And you see that these object is going to almost look like we are expecting because it already has some After Effects keyframe. They are taking their course over here. But due to the fact that it is an AEmatic, it's also being influenced by the physics. So the fixer for this is, of course, changing from AEmatic to Kinematic. Kinematic, just to remind you, is a value which, of course, animated inside After Effects It's motion path is not altered by the physics until the end of the animation, where the body itself becomes dynamic.

And when this specific case, and it's all about the prep work. The key frames that I've set inside the after After Effects composition are until the end of the composition. So here in this case these body type will not become dynamic, however it will still effect the other body types which are inside of it. And this is exactly what we are after. So let's check the simulation by pressing Play. And we can see first all the spheres are falling to this arc.

And then the arc disappear and instead of it, we are getting the movement from this whole circle. And this is what helps to create this washing machine effect. Now at the end it will fall because we are after the last point of our timeline. So inside Newton even though our composition is only 450 frames long the simulation will keep on going.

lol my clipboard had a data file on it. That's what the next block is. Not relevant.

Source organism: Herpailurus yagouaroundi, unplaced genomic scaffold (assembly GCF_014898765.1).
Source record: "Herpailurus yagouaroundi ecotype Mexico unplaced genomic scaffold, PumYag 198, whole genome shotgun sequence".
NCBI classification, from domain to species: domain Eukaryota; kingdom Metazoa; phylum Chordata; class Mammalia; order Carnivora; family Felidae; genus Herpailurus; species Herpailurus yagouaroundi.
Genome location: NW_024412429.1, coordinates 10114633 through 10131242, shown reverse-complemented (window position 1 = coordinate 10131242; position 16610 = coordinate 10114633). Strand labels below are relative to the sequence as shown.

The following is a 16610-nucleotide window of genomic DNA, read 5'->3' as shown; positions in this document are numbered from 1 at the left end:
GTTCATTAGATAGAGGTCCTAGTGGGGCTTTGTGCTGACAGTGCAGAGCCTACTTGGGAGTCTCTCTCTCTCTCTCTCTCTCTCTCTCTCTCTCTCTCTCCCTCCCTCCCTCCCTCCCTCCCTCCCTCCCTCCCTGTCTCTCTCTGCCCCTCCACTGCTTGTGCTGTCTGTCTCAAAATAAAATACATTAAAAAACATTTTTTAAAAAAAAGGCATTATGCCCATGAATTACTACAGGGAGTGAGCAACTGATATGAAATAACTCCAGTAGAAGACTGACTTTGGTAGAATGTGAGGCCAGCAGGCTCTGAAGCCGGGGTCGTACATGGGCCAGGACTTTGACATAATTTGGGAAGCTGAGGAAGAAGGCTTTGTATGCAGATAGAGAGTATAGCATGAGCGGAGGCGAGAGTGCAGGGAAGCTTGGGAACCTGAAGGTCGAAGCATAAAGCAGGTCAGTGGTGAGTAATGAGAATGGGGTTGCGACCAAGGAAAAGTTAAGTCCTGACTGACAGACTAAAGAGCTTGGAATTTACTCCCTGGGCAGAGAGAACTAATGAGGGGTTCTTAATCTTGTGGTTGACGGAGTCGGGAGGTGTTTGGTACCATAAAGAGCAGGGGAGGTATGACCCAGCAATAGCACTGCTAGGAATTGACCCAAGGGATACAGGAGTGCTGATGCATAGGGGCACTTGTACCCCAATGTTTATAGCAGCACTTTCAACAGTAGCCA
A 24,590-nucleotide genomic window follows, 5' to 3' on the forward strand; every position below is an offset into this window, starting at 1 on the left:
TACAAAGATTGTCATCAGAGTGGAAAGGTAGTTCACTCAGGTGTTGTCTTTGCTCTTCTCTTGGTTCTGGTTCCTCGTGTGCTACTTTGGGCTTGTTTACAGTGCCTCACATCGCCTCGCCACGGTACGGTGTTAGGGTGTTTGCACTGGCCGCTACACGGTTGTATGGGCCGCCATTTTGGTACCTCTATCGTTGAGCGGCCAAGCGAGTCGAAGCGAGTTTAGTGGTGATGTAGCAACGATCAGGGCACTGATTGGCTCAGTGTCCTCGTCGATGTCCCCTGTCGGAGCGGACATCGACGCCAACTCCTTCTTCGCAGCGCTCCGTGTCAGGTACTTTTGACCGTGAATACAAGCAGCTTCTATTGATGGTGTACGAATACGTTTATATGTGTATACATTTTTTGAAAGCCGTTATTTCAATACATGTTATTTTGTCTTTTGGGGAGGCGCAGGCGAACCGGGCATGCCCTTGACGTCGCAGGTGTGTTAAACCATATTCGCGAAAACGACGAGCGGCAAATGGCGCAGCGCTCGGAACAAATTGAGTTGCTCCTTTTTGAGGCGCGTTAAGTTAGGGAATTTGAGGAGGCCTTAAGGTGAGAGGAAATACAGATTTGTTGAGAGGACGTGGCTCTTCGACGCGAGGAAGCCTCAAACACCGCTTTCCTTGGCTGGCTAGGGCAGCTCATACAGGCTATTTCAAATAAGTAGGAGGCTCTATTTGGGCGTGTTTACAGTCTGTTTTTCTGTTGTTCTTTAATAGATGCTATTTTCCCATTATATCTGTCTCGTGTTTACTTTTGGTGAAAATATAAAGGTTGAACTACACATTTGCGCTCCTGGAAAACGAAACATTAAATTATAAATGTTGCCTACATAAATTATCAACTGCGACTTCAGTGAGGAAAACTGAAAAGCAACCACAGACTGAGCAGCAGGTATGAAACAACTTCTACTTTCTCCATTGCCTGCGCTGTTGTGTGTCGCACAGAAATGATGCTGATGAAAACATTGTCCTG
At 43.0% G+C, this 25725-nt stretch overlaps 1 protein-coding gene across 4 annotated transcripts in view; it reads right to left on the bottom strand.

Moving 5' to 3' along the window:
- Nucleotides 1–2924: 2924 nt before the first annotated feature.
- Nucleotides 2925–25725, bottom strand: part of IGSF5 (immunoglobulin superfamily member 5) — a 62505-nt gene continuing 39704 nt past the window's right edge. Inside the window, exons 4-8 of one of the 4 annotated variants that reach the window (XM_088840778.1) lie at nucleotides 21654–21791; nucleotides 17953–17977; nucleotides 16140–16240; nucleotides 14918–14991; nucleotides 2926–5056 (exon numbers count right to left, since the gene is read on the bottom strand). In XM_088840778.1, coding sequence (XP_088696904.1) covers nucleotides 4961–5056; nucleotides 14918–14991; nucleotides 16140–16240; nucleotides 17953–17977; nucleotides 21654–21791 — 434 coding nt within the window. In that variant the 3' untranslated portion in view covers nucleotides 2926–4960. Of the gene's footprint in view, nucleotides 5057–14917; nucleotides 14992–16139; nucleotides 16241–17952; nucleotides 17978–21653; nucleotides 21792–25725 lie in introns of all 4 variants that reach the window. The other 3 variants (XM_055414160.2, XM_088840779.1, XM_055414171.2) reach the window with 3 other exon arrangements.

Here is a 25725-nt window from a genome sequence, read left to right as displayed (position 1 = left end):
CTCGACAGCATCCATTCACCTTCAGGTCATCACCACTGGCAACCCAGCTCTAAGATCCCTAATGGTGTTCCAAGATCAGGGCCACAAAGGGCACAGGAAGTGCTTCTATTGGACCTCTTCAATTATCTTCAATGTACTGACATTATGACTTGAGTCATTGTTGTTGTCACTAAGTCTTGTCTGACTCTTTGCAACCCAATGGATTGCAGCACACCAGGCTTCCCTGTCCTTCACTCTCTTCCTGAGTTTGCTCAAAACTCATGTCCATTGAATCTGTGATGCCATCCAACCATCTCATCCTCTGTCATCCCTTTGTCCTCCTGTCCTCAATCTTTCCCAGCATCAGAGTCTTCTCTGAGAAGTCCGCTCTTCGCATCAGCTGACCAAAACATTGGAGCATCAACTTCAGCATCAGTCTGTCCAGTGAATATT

So by the end of it you saw that everything was falling apart. However, we don't really care about those last 50 frames. We only need the 0 to 400 frames. So only the region of interest in our timeline. I'm going to enable Motion Blur for this one. And make sure to apply the solution to a new composition. And then, let's hit Render. Now it may seems like a very easy solve due to the fact that you saw me just doing it in a couple of minutes right in front of you.

But in reality, it may take you a couple of trial and errors until you find the appropriate body type. Don't be afraid to do these tests until you get there. And don't be alarmed if you almost got it, but it's not doing exactly what you had in mind. Remember, the beauty of this simulation system is that it generate regular After Effects key frame to regular layers. So if I'm going to open the Staggering and Kinematic version two which is the result of what we did.

And I'm going to select one of the layers and press U. You will see those key frames. This means that you can change them and tweak the result as much as you like. Or even remove element from the final comp until you get what you're after. The reason I love Newton so much is because it is fast, usually real time, and it is very fun to play with. Of course, it will also save you hours of manual labor work. But you do need to prepare the elements ahead of time and imagine what you want to achieve with it.

I'm going to enable Motion Blur for this, and I'm also going to turn off Flare number two and three. Because these were only a helper guide layers. Now, let's switch to a full-frame view. And I'm going to sign off here and leave you with this fluid washing machine animation. Which, to my opinion, summarize the abilities of motion graphics as an art form. It will help to simplify the illustrated complex idea as presented in this short movie here.